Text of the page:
For decades, Canadians have paid some of the highest prices in the industrialized world for what is often sub-standard wireless service. But an encouraging new shift in policy direction by Innovation Minister Navdeep Bains could be about to change that.
There is no doubt that our current policies around wireless pricing and competition have failed Canadians. A Canadian Radio-television and Telecommunications Commission (CRTC) report last year revealed that average household spending on telecommunications increased for the third year running, to a whopping $215/month, with the largest increase falling on mobile services.
We know that sky-high prices hold back our economy and exacerbate our digital divide. Canadian businesses face monthly bills that are often twice as much as those faced by their overseas competitors. And far too many low-income Canadians are forced offline because they simply cannot afford the high cost of service. Another recent CRTC study revealed that one in three of Canada's lowest-income residents do not own a cellphone, compared with just one in 20 of high-income earners.
There's no mystery about the underlying cause of these steep prices -- Canada's wireless sector is woefully uncompetitive, with the Big Three providers controlling over 90 per cent of the market. With so little competition, there is no incentive to reduce rates, and every incentive to price-gouge Canadians. For years, we've been calling on the CRTC and government to lower prices by opening up the market to greater competition and choice.
That's why it was so encouraging to see Innovation Minister Bains order the CRTC to look again at whether smaller, affordable wireless providers -- technically known as wifi-based Mobile Virtual Network Operators (MVNOs) -- should be allowed to enter Canada's wireless market.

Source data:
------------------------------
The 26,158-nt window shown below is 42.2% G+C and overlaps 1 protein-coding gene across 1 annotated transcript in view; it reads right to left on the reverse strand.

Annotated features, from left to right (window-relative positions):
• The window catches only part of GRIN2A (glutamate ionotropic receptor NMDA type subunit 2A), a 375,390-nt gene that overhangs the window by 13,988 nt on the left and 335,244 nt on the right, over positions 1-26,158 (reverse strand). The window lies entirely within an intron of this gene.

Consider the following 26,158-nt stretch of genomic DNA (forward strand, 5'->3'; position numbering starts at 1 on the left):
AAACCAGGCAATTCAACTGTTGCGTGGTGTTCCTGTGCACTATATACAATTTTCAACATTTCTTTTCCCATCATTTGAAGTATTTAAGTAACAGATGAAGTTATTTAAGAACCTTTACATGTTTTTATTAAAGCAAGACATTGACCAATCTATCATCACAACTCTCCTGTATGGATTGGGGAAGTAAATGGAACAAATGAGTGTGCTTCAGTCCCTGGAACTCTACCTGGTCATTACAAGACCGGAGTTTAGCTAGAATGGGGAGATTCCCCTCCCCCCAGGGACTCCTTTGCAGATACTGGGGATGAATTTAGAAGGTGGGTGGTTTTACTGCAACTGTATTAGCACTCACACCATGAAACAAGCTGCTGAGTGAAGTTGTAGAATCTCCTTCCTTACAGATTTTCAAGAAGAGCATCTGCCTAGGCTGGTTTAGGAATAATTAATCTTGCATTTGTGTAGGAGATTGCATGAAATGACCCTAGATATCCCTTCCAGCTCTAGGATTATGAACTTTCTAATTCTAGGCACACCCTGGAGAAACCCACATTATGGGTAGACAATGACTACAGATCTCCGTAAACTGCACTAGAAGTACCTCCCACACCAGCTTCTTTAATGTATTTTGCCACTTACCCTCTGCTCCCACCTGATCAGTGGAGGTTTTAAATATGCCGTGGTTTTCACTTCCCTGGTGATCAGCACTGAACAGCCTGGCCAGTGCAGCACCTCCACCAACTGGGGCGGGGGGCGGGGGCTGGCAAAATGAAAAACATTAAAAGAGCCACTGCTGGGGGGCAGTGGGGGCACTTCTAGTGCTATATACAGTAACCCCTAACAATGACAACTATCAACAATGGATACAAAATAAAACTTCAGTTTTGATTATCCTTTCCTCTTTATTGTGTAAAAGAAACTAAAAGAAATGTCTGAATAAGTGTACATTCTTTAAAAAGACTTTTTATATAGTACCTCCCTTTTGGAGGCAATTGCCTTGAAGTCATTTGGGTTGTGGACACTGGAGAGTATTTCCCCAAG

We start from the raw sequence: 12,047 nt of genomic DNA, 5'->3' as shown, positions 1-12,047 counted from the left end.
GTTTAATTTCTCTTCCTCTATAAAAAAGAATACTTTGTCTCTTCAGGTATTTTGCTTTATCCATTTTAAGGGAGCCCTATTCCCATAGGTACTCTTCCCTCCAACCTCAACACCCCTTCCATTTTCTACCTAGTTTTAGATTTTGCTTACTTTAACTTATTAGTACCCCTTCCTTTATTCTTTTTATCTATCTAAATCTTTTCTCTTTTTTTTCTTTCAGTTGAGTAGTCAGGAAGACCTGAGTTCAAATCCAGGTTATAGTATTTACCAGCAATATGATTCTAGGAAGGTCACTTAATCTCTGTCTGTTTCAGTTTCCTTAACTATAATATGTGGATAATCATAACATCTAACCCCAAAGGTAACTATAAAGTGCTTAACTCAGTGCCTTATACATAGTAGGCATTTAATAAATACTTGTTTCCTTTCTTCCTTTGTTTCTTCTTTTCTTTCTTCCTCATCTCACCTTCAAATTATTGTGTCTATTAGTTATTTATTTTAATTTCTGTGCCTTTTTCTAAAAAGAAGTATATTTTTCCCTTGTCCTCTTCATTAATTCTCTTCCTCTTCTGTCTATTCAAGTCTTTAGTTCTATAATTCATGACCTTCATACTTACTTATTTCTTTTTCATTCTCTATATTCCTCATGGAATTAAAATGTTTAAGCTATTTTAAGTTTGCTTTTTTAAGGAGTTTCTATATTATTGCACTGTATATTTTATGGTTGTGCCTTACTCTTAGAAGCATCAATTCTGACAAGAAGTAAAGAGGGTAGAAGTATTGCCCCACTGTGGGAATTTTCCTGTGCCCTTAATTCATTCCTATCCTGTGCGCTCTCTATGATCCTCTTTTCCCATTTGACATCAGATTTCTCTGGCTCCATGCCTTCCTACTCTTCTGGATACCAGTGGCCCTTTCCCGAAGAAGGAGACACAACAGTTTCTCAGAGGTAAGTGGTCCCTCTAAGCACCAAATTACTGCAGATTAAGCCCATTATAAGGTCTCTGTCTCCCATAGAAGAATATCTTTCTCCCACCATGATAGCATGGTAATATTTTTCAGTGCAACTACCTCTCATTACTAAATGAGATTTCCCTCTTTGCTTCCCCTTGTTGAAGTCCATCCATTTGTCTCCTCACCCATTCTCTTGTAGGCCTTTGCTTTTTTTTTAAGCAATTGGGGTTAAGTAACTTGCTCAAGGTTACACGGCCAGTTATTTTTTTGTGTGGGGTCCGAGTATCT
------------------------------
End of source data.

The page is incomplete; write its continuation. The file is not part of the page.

Minister Bains was responding to a disappointing CRTC decision in March that permitted Rogers to block customers of Sugar Mobile, an innovative wifi-based provider, from accessing its network. That ruling sparked an outcry from consumer advocates, who argued that allowing Big Telecom to block smaller competitors is a licence to price-gouge Canadians. After all, where's the incentive to lower prices when you're allowed to simply shut out your competition?
As a result of Minister Bains' direction, the CRTC will now not only need to revisit its decision on Sugar Mobile, but also the wider question of whether Canada should join the many other nations around the world which have successfully lowered prices by enabling consumers to purchase wireless services from MVNO providers.
MVNOs are a powerful tool for increasing competition. Instead of having to build out their own networks and infrastructure -- which can be prohibitively costly for a small startup -- MVNOs purchase network access on behalf of their customers from large incumbents, thereby enabling those customers to roam on existing networks. This allows startup providers to compete effectively on a level playing field, with the increased competition resulting in significantly lower prices for consumers.
The U.K. is a great example of this model working successfully -- a country where unlimited wireless plans can be purchased for the equivalent of just $35 a month. Right now, those are prices Canadians can only dream of. But if Minister Bains and the CRTC do the right thing, Canada will finally be moving in the right direction.
David Christopher is Interim Communications and Campaigns Director for OpenMedia, a community-based organization that works to keep the Internet open, affordable, and surveillance-free.
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